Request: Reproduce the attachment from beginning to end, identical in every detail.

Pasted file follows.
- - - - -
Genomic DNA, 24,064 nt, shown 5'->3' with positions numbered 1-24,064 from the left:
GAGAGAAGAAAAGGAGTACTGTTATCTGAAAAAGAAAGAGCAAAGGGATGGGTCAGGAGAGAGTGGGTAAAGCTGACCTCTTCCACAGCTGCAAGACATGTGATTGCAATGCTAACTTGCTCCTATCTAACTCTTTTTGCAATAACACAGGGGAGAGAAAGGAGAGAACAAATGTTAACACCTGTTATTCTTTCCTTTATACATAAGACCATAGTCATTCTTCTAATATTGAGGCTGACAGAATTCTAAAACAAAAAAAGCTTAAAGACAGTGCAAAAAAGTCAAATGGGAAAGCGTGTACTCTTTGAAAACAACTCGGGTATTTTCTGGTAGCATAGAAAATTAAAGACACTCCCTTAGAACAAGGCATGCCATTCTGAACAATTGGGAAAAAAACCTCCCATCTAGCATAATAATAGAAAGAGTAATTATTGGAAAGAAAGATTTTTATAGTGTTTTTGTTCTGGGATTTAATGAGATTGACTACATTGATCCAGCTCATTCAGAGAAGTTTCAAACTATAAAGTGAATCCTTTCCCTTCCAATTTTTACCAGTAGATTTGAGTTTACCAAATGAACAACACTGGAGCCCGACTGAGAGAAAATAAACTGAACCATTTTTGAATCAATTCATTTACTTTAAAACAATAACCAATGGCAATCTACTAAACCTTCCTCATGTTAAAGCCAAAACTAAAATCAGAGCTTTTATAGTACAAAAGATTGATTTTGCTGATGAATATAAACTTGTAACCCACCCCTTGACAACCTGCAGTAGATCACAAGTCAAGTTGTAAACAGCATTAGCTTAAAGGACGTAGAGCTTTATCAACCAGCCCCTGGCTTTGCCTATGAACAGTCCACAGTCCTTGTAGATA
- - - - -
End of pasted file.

Genomic DNA, 24,064 nt, shown 5'->3' with positions numbered 1-24,064 from the left:
GAGAGAAGAAAAGGAGTACTGTTATCTGAAAAAGAAAGAGCAAAGGGATGGGTCAGGAGAGAGTGGGTAAAGCTGACCTCTTCCACAGCTGCAAGACATGTGATTGCAATGCTAACTTGCTCCTATCTAACTCTTTTTGCAATAACACAGGGGAGAGAAAGGAGAGAACAAATGTTAACACCTGTTATTCTTTCCTTTATACATAAGACCATAGTCATTCTTCTAATATTGAGGCTGACAGAATTCTAAAACAAAAAAAGCTTAAAGACAGTGCAAAAAAGTCAAATGGGAAAGCGTGTACTCTTTGAAAACAACTCGGGTATTTTCTGGTAGCATAGAAAATTAAAGACACTCCCTTAGAACAAGGCATGCCATTCTGAACAATTGGGAAAAAAACCTCCCATCTAGCATAATAATAGAAAGAGTAATTATTGGAAAGAAAGATTTTTATAGTGTTTTTGTTCTGGGATTTAATGAGATTGACTACATTGATCCAGCTCATTCAGAGAAGTTTCAAACTATAAAGTGAATCCTTTCCCTTCCAATTTTTACCAGTAGATTTGAGTTTACCAAATGAACAACACTGGAGCCCGACTGAGAGAAAATAAACTGAACCATTTTTGAATCAATTCATTTACTTTAAAACAATAACCAATGGCAATCTACTAAACCTTCCTCATGTTAAAGCCAAAACTAAAATCAGAGCTTTTATAGTACAAAAGATTGATTTTGCTGATGAATATAAACTTGTAACCCACCCCTTGACAACCTGCAGTAGATCACAAGTCAAGTTGTAAACAGCATTAGCTTAAAGGACGTAGAGCTTTATCAACCAGCCCCTGGCTTTGCCTATGAACAGTCCACAGTCCTTGTAGATA